A baritone broke the uneasy silence.

“Hey, I’m sorry I’m late. You guys got coffee?”

Cameron had arrived and immediately took charge of the proceedings.

In 2009, when the Avatar movie premiered, Ubisoft had released a game based on Cameron’s space saga. With the luxury of hindsight and reading a few postmortems, it’s easy to understand why the first Avatar game was a complicated project that left a mixed bag of possible interpretations on the table. Lightstorm had drawn their own conclusions, while Ubisoft had come to others. But no matter how anyone viewed Avatar: The Game, the contract between the companies contained a clause that gave Ubisoft the rights to make a second game based on a movie sequel, assuming one was forthcoming. In Yves’s mind, it was a good moment to introduce a new Ubisoft studio (Massive!) to Lightstorm, hoping that this would lead to a fresh start on a collaboration that had a slightly frayed history but simultaneously a lot of untapped potential.

The contract clause had an end date that was slowly approaching, so the question of when Avatar 2 was expected to release was critical. If the Avatar sequel was very, very delayed, it would mean that Ubisoft’s contract would not cover the interactive rights. But a straight answer was not offered, and it seemed to me that Lightstorm was just meeting with us to be polite. It felt as if they were nowhere near knowing any dates for the next movie, and if so, they already knew that the contract would expire and release them of any obligations to make another game with Ubisoft. Or, I realized after some further thought, they might be planning to shop around for new partners as soon as they were liberated from the existing contract, exploring all the available options regarding studio, technology, publisher, and cash. If I was right about this guess, it would put us in direct competition with basically every good developer in the world. This might not be looking too good.

Yves did a great job of pitching Massive to Cameron, highlighting the many benefits of our engineering skills, which was the only part that made Lightstorm a little excited. But the famous director and the producer were guarded and opaque. Very difficult to read. The director powerfully in charge, driving the meeting to where he wanted it to be, almost directing us all as if we were actors. The producer jovial and warm, taking the role of the easygoing partner, but fully in control of every single beat. I could see how they made such great movies together.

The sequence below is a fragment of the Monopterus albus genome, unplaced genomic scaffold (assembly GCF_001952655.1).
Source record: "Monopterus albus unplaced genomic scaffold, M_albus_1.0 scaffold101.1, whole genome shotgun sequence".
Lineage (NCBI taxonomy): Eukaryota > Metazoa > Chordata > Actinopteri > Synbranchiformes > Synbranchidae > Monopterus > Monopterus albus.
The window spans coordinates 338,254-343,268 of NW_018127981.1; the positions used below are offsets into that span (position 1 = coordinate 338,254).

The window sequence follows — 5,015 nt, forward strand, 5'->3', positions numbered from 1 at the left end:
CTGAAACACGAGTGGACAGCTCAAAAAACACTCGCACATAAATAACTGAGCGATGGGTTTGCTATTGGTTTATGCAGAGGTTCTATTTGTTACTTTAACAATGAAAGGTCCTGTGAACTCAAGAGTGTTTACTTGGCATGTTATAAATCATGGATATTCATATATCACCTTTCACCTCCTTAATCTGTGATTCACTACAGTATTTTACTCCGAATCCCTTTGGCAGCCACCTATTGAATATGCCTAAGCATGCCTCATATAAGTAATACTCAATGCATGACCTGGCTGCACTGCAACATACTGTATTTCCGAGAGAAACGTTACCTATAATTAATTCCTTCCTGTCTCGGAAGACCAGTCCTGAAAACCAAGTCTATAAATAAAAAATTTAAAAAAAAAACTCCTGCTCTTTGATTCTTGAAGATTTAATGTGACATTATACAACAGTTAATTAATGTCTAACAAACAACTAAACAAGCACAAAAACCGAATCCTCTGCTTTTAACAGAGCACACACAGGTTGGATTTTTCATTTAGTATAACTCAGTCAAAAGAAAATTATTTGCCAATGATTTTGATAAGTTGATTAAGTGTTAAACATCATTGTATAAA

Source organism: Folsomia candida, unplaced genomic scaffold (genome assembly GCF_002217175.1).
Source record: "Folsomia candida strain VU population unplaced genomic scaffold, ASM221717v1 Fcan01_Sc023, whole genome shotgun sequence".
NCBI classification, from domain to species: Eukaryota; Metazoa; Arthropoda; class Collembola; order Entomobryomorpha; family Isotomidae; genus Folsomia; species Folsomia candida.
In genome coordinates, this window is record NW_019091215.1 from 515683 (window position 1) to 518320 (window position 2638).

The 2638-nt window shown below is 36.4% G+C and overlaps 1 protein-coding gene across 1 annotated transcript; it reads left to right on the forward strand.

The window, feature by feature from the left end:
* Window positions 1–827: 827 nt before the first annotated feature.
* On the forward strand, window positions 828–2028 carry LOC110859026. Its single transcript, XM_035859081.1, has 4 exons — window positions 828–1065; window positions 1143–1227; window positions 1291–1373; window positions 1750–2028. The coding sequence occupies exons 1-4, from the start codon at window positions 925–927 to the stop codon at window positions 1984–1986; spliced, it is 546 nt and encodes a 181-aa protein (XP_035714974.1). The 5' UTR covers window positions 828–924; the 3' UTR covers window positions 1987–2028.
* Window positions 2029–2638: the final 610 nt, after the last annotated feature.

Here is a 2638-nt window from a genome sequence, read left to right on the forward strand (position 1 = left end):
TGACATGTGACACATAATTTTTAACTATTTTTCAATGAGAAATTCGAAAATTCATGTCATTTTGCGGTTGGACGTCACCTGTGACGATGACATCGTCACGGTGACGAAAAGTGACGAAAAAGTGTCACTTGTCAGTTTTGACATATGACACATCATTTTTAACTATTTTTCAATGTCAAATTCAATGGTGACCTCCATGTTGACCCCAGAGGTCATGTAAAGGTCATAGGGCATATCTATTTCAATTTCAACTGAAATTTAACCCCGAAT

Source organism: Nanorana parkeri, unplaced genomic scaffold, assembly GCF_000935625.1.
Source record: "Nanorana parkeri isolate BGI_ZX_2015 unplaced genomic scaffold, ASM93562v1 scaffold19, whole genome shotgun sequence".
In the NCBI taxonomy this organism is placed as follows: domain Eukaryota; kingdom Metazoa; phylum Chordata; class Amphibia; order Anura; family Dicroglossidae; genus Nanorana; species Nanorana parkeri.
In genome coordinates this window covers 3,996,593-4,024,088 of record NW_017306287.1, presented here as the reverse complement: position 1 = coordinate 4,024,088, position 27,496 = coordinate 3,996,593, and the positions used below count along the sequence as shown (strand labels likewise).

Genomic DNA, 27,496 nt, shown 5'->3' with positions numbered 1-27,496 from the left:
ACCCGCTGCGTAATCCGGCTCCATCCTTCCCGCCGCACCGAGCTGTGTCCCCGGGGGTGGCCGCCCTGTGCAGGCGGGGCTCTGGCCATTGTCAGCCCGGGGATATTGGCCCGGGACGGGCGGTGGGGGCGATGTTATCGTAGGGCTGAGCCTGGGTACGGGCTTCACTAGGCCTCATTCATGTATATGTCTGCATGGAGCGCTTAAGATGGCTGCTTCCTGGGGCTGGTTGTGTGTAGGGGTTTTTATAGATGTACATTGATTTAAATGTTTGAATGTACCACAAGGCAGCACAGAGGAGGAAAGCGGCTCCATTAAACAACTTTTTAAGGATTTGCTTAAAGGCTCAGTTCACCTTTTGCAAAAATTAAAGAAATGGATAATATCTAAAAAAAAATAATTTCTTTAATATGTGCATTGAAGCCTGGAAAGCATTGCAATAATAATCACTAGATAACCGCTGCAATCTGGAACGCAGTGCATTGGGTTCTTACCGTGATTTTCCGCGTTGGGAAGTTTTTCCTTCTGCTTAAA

I watched it all, feeling like a voiceless bride being offered to a skeptical prince.

Just as we were about to leave, Cameron suddenly looked me straight in the eye and asked me the first question that wasn’t related to technology.

“You. What do you think Avatar is about?” he asked.

Hooray, I thought. I’d been thinking a lot about this during my preparations for the meeting: James Cameron is a person who really cares about quality, ethics, and the creative process itself—not money or business. The question he directed at me was my cue, and in the back of the limousine I’d spent some time thinking about clever and unexpected answers to a million different questions about Avatar, although perhaps not this particular one. Nevertheless, with great self-confidence and pride, I answered him. I was waiting for the words to come out of my mouth, elegantly framing something philosophical and profound. All that was needed was for the internal copywriter to come up with the right words, but he seemed to be on a break…

“Avatar…,” I said and paused dramatically to gain time, and also to make sure I had everyone’s attention. “Avatar is about peace.”

Cameron held my gaze for a second and then (as I began to panic) shrugged disappointedly. He was not impressed.

“No,” he said. “No, it’s not. Avatar is about fighting for what you believe in.”

Shit, shit, shit, I thought. I’m such an idiot. And immediately I started the long emotional descent from the stratosphere of my imagined Hollywood career to the floor in the editing room, cut away like a piece of bad footage.

Before I knew it, we were back in the garage in the rear seat of the limo. I beat myself up for failing the most important audition I had ever been to. To my surprise, Yves didn’t seem worried or disappointed at all. He was busy looking at his emails on his phone, already moving on to the next thing, whatever it was. Almost absentmindedly he said, “Looks like you will have to win the confidence of those people, huh?”

I couldn’t possibly have agreed more.

Excerpted from the book The Dream Architects: Adventures in the Video Game Industry by David Polfeldt. Copyright © 2020 by Li’l Factory AB. Reprinted with permission of Grand Central Publishing. All rights reserved.